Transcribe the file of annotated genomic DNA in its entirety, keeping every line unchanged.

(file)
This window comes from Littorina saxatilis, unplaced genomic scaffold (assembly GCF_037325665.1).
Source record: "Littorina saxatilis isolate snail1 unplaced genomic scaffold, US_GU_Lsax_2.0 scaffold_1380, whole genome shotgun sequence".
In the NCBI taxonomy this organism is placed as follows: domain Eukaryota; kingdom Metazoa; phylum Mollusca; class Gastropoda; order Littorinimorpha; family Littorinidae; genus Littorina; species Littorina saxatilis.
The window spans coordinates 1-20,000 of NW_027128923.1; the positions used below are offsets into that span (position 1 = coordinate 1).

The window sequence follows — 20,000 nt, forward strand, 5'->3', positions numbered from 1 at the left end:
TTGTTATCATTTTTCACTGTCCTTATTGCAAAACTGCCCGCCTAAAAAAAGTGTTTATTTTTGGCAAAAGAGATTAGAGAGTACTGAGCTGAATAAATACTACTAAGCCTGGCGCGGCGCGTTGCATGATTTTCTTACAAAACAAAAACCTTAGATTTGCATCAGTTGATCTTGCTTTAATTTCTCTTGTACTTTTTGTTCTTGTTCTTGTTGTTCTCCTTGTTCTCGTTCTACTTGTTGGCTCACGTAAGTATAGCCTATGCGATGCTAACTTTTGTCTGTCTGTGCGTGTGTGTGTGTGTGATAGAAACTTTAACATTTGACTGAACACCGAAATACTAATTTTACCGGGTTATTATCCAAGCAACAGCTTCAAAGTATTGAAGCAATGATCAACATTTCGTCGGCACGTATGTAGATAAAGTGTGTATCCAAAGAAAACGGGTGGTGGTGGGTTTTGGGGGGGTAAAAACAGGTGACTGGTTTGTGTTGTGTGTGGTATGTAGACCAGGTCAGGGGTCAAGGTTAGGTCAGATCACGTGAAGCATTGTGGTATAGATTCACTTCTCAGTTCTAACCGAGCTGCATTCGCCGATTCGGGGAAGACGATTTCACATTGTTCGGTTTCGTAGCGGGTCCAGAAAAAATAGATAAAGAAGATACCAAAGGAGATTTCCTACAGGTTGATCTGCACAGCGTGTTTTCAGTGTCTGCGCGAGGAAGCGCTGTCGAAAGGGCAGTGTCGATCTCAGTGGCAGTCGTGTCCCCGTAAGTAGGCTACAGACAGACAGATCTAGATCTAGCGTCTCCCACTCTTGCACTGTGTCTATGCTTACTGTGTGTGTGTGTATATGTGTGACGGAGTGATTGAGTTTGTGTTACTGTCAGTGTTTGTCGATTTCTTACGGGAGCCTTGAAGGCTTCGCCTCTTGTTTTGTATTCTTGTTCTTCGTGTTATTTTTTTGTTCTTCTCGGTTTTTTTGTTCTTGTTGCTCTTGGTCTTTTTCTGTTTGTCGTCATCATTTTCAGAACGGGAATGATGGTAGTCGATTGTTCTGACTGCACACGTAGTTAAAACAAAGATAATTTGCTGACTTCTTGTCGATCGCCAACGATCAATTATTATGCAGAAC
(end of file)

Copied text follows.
This window comes from Littorina saxatilis, unplaced genomic scaffold (assembly GCF_037325665.1).
Source record: "Littorina saxatilis isolate snail1 unplaced genomic scaffold, US_GU_Lsax_2.0 scaffold_1380, whole genome shotgun sequence".
In the NCBI taxonomy this organism is placed as follows: domain Eukaryota; kingdom Metazoa; phylum Mollusca; class Gastropoda; order Littorinimorpha; family Littorinidae; genus Littorina; species Littorina saxatilis.
The window spans coordinates 1-20,000 of NW_027128923.1; the positions used below are offsets into that span (position 1 = coordinate 1).

The window sequence follows — 20,000 nt, forward strand, 5'->3', positions numbered from 1 at the left end:
TTGTTATCATTTTTCACTGTCCTTATTGCAAAACTGCCCGCCTAAAAAAAGTGTTTATTTTTGGCAAAAGAGATTAGAGAGTACTGAGCTGAATAAATACTACTAAGCCTGGCGCGGCGCGTTGCATGATTTTCTTACAAAACAAAAACCTTAGATTTGCATCAGTTGATCTTGCTTTAATTTCTCTTGTACTTTTTGTTCTTGTTCTTGTTGTTCTCCTTGTTCTCGTTCTACTTGTTGGCTCACGTAAGTATAGCCTATGCGATGCTAACTTTTGTCTGTCTGTGCGTGTGTGTGTGTGTGATAGAAACTTTAACATTTGACTGAACACCGAAATACTAATTTTACCGGGTTATTATCCAAGCAACAGCTTCAAAGTATTGAAGCAATGATCAACATTTCGTCGGCACGTATGTAGATAAAGTGTGTATCCAAAGAAAACGGGTGGTGGTGGGTTTTGGGGGGGTAAAAACAGGTGACTGGTTTGTGTTGTGTGTGGTATGTAGACCAGGTCAGGGGTCAAGGTTAGGTCAGATCACGTGAAGCATTGTGGTATAGATTCACTTCTCAGTTCTAACCGAGCTGCATTCGCCGATTCGGGGAAGACGATTTCACATTGTTCGGTTTCGTAGCGGGTCCAGAAAAAATAGATAAAGAAGATACCAAAGGAGATTTCCTACAGGTTGATCTGCACAGCGTGTTTTCAGTGTCTGCGCGAGGAAGCGCTGTCGAAAGGGCAGTGTCGATCTCAGTGGCAGTCGTGTCCCCGTAAGTAGGCTACAGACAGACAGATCTAGATCTAGCGTCTCCCACTCTTGCACTGTGTCTATGCTTACTGTGTGTGTGTGTATATGTGTGACGGAGTGATTGAGTTTGTGTTACTGTCAGTGTTTGTCGATTTCTTACGGGAGCCTTGAAGGCTTCGCCTCTTGTTTTGTATTCTTGTTCTTCGTGTTATTTTTTTGTTCTTCTCGGTTTTTTTGTTCTTGTTGCTCTTGGTCTTTTTCTGTTTGTCGTCATCATTTTCAGAACGGGAATGATGGTAGTCGATTGTTCTGACTGCACACGTAGTTAAAACAAAGATAATTTGCTGACTTCTTGTCGATCGCCAACGATCAATTATTATGCAGAAC